As a way to wrap up the first half of the semester and my unit on Confucianism and Daoism, I thought it would be fun to have the students do a hands on type project. I mean, let’s be honest. We all remember the week before spring break when all you wanted to do was be on spring break. I knew my psyche couldn’t take the bored faces while I tried to lead group discussion, so I came up with a project on Feng Shui. The students had to research the principles of Feng Shui for a day. The next day they brought in a shoebox sized box and spent the day creating furniture and decorating their rooms using paint, fabric, yarn, magazines, and cardboard. While I learned a lot on ways to improve the project for next year, including getting more books on Feng Shui for them to have available, it was awesome to see how engaged they were when they got to be creative and work with their hands on a project.
The photo at the top was one of my favorites because of the attention to detail. They actually made framed pictures, a rotary telephone, bean bag chair, coat hanger, etc. It was was awesome. The photo just above comes from a group of guys who created this whole story about a man who lives alone and works as an astronaut. The picture below was from a couple guys, one of whom struggles on tests and papers, but showed so much creativity and enthusiasm while working on this project because art is one of his strengths. He actually sculpted the couch out of modeling clay before covering it in fabric and making cushions.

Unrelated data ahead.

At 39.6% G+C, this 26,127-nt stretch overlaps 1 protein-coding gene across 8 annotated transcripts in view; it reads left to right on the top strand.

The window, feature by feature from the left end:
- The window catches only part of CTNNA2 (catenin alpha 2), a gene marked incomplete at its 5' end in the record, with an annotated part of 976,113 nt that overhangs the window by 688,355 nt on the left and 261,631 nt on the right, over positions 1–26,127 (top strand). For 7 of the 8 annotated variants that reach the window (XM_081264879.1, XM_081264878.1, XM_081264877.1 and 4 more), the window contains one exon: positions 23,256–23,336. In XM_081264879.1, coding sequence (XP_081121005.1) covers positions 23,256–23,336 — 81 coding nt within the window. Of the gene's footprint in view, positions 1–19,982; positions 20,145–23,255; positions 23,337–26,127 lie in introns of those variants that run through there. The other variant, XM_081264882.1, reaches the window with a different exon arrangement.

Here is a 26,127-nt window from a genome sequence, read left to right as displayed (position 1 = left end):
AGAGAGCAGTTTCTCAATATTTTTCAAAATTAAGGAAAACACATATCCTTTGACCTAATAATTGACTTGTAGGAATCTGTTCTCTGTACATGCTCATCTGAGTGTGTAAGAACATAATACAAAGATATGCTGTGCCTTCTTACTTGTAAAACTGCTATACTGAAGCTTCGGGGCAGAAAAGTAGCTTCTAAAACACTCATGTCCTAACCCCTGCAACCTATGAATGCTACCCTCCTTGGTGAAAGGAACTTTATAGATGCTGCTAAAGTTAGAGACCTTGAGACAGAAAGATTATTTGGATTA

While a little part of me worries that the project wasn’t ‘academic’ enough, at the same time, watching the process of creating the rooms and seeing the final projects was such a joy and I like to think that it at least got them thinking about Daoism and feng shui and yin and yang and the flow of chi energy.
The second part of our trip began a little rocky, with a flight on a very small plan from Belmopan to Placencia, a peninsula right on the Caribbean Sea in southern Belize. As many of you know. I get nauseous easily…really easily. So the prospect of taking this flight on a cloudy day was daunting to say the least and let’s just say it didn’t go well. I had two breakfasts that day. So did David, but that’s was just to commiserate, he really enjoyed the flight.
the beach of our hotel from the pier
Our time at Placencia was much more laid back. For two of the four days, we spent our time:
swimming in or walking along the beach,
playing cards during happy hour, reading on the beach,
and flying our kite from the dock.
It was pretty awesome.
On the other two days we had two more adventures. The first is less exciting than the second. According to our guidebook, our hotel was about 7 miles outside the village of Placencia. The peninsula was really flat so we thought it would be fun to bike into the city. We did not account for the direct sun, lack of wind going in, lots of wind against us coming back, and the miscalculation of the guidebook. By seven miles it meant as a bird flew, not by road, which was about two and a half miles longer. Let’s just say, that while the city was quaint and had some interesting looking restaurants and souvenirs, we did not partake in either after that trip.